This was followed by a nice overall coat of Alclad II dark aluminum. I like the dark stuff as it provides a smooth base. I then broke out the polished aluminum and sprayed that on the airframe. This provided a surface that isn't as bright as just using aluminum. When dry, the tail was masked and the tip sprayed with a medium grey. The lower nose was painted white then red while the nose radome got some black and the anti-glare panel a bit of OD. The decal instructions did not show the inner tip tanks in black so I did not paint them that shade.

When all that was done I installed the main landing gear and the nose gear. I had already built up the nose gear assembly and it is quite fiddly. I found I had to sand on the attachment bits some to get it to fit into the well. I then glued on the retraction struts to the main gear legs. I did not find out until all was dry that I may well have had the main gear angled a bit too far forward. The fit is a bit loose on these.

I then started applying decals. During the decal application process, I continued to add a few pieces here and there, leaving the nose decals until last so I would have somewhere to hold the airframe. The Aeromaster decals went on without any issues aside from the tip tank decals. These are obviously made for the Hobbycraft kit as their fit is not the best. There are some wrinkles that I was unable to completely removed even with stronger solutions. The rest went on without issues though it took the better part of a week to get them all on. For the stencil and data markings I used the kit decals. These are very thin and can easily fold if one is not cautious. The glue disappears from the sheet rather quickly once the decal is ready to remove from the backing. Note that the flap warning decals are meant for when the flaps are up. It would have been nice to have small slivers of decal for the upper flaps themselves, but there it is. At least the sheet included the wing walk areas.

Back at attaching parts, I glued on the wheels, which are keyed and then added the rest of the doors. These have some very small and fiddly parts so you need to be careful when attaching all these bits. The doors themselves have positive attachment areas, but the small rods and things are a bit vague on their placement. The speed brake actuators are a real poser as though there are positive mounts on the brake, getting the lower actuator piece attached at the right angle is nearly impossible.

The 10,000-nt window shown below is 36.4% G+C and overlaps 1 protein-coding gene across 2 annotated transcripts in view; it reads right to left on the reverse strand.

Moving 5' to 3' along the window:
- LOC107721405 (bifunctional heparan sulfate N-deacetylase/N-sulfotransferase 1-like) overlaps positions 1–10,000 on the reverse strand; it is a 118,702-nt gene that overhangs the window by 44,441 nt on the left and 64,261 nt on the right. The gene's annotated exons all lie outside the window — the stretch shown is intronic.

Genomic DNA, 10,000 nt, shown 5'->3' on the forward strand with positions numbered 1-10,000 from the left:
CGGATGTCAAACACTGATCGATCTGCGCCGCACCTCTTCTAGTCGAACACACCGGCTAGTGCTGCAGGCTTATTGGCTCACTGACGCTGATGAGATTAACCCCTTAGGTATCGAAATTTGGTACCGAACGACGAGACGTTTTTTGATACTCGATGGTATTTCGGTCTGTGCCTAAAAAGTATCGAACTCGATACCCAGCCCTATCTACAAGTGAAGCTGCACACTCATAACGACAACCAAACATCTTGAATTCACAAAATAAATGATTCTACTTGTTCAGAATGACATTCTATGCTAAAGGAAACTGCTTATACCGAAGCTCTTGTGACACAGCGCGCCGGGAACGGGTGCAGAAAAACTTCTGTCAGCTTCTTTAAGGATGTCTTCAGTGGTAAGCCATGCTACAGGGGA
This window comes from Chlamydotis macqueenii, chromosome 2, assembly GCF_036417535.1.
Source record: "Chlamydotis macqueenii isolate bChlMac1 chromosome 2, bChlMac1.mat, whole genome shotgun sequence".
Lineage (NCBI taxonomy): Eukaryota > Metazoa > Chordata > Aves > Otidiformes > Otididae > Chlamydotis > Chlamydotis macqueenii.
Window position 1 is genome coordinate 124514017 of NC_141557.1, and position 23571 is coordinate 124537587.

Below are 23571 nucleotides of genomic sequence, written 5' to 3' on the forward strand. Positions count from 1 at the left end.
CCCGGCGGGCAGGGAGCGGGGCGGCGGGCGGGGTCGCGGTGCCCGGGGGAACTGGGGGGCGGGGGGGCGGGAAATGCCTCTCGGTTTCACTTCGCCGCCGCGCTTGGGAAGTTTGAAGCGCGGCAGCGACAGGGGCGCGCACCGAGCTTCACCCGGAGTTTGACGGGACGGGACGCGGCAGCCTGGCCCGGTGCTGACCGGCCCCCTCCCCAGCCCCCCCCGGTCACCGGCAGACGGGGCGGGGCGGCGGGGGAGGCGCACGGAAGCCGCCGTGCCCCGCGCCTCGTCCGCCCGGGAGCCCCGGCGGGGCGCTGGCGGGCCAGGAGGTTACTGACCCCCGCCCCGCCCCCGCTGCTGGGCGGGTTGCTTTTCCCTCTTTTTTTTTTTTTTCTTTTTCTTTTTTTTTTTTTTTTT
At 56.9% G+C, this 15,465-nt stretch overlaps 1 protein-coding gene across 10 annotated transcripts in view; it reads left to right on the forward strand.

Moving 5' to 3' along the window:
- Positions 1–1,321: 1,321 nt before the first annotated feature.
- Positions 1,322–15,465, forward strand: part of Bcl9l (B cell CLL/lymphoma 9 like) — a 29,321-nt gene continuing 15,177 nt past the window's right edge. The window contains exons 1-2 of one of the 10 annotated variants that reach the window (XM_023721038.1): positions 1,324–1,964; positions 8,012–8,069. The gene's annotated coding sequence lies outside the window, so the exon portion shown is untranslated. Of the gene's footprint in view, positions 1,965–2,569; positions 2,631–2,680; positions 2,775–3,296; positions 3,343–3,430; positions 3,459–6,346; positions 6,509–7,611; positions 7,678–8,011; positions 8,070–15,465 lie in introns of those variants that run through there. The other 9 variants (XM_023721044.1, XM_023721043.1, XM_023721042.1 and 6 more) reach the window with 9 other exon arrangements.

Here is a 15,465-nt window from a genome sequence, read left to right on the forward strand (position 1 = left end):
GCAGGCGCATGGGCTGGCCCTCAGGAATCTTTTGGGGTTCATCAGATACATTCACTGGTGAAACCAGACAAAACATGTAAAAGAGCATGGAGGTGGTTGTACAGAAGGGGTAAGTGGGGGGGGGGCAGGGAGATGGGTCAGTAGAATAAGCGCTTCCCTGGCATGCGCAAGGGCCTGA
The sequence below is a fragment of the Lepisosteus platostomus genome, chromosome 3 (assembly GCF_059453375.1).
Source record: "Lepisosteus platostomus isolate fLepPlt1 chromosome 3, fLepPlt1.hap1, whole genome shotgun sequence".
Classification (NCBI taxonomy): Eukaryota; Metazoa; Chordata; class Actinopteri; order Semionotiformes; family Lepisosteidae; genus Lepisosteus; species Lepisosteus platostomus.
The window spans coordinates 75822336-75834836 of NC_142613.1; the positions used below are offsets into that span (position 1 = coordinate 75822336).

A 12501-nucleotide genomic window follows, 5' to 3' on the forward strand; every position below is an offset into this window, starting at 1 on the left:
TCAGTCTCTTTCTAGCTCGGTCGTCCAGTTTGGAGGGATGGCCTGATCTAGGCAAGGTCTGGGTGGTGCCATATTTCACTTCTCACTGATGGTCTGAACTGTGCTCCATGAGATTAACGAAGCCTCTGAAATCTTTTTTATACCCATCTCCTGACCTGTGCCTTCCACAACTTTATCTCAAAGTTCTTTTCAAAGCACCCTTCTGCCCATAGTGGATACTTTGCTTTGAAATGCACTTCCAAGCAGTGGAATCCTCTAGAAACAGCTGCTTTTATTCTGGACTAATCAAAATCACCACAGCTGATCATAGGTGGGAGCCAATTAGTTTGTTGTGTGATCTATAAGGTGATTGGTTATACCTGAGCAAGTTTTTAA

Once all the doors and stuff were on, I attached the flaps. These are open only a small amount so keep that in mind. I also installed the seat cushions and glued on the landing lights. The canopy had the interior frame attached and when dry, the bottom of the canopy itself was painted black before masking and painting the outside. I also painted the cockpit sills black. Some paint for formation lights a bit of black for vents and the final step was attaching the canopy. Note that on this part, if you want to model it closed, you'll have to trim a piece from the back of the hinge area, a reason you can't use the canopy to help mask the interior when painting.

Oh yes, GWH provided an one piece boarding ladder so all one has to do is clean up the mold seams and paint it. This provided a bit of an issue as the instructions don't tell you what color. I had thought it would be red, but I found very few color photos with this piece in place and all were French planes where it was black. I did find an image of an Eduard color p.e. ladder and it was yellow so yellow it was painted. Like the real deal, it simply hangs on the cockpit sill.

Overall I'm quite pleased with this one. There are a few areas where you have to pay attention to things while you build, but overall, GWH has done a fine job engineering this one. It builds without the headaches of some kits and definitely puts the Hobbycraft/Academy T-33 into the second tier category. If I had to fuss about something, it would be having to cut apart the gear doors, as well as the iffy fit of the nose cap. I'm still not sure why model companies want you to build up the landing gear before doing major air frame assembly, but that sort of thing seems a lot more prevalent than it was.

Those small quibbles aside, this is a great kit. I fully plan on doing another when these reach the dealer's shelves and if you are a T-33 fan, I'm thinking you will want at least one as well. Now the aftermarket folks can help us out with replacement tires and perhaps some seats with molded on harness as well as a decal sheet or two. Pick this one up when you see it. You'll be glad you did.


10 June 2016


Thanks to Great Wall Hobbies for the preview kit. These should be on store shelves soon.